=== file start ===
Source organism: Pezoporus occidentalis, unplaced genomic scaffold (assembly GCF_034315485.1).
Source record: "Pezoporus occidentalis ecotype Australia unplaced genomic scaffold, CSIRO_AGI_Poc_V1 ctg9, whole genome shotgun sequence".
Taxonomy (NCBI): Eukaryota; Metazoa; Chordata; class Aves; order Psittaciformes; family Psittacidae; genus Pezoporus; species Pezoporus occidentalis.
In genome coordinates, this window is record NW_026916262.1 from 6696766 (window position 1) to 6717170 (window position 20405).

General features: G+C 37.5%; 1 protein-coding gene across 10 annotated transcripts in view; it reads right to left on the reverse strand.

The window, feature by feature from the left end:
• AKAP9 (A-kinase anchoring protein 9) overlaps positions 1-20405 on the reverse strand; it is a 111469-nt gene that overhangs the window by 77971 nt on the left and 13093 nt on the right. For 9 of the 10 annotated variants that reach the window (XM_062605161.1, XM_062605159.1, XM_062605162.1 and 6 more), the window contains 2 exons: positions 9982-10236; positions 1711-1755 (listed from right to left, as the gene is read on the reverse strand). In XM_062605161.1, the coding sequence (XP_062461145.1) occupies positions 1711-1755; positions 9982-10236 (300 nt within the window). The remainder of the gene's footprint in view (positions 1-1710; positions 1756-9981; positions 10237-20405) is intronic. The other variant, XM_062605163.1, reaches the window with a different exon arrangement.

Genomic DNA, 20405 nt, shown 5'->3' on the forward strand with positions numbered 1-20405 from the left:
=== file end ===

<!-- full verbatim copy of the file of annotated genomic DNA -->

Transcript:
Source organism: Pezoporus occidentalis, unplaced genomic scaffold (assembly GCF_034315485.1).
Source record: "Pezoporus occidentalis ecotype Australia unplaced genomic scaffold, CSIRO_AGI_Poc_V1 ctg9, whole genome shotgun sequence".
Taxonomy (NCBI): Eukaryota; Metazoa; Chordata; class Aves; order Psittaciformes; family Psittacidae; genus Pezoporus; species Pezoporus occidentalis.
In genome coordinates, this window is record NW_026916262.1 from 6696766 (window position 1) to 6717170 (window position 20405).

General features: G+C 37.5%; 1 protein-coding gene across 10 annotated transcripts in view; it reads right to left on the reverse strand.

The window, feature by feature from the left end:
• AKAP9 (A-kinase anchoring protein 9) overlaps positions 1-20405 on the reverse strand; it is a 111469-nt gene that overhangs the window by 77971 nt on the left and 13093 nt on the right. For 9 of the 10 annotated variants that reach the window (XM_062605161.1, XM_062605159.1, XM_062605162.1 and 6 more), the window contains 2 exons: positions 9982-10236; positions 1711-1755 (listed from right to left, as the gene is read on the reverse strand). In XM_062605161.1, the coding sequence (XP_062461145.1) occupies positions 1711-1755; positions 9982-10236 (300 nt within the window). The remainder of the gene's footprint in view (positions 1-1710; positions 1756-9981; positions 10237-20405) is intronic. The other variant, XM_062605163.1, reaches the window with a different exon arrangement.

Genomic DNA, 20405 nt, shown 5'->3' on the forward strand with positions numbered 1-20405 from the left: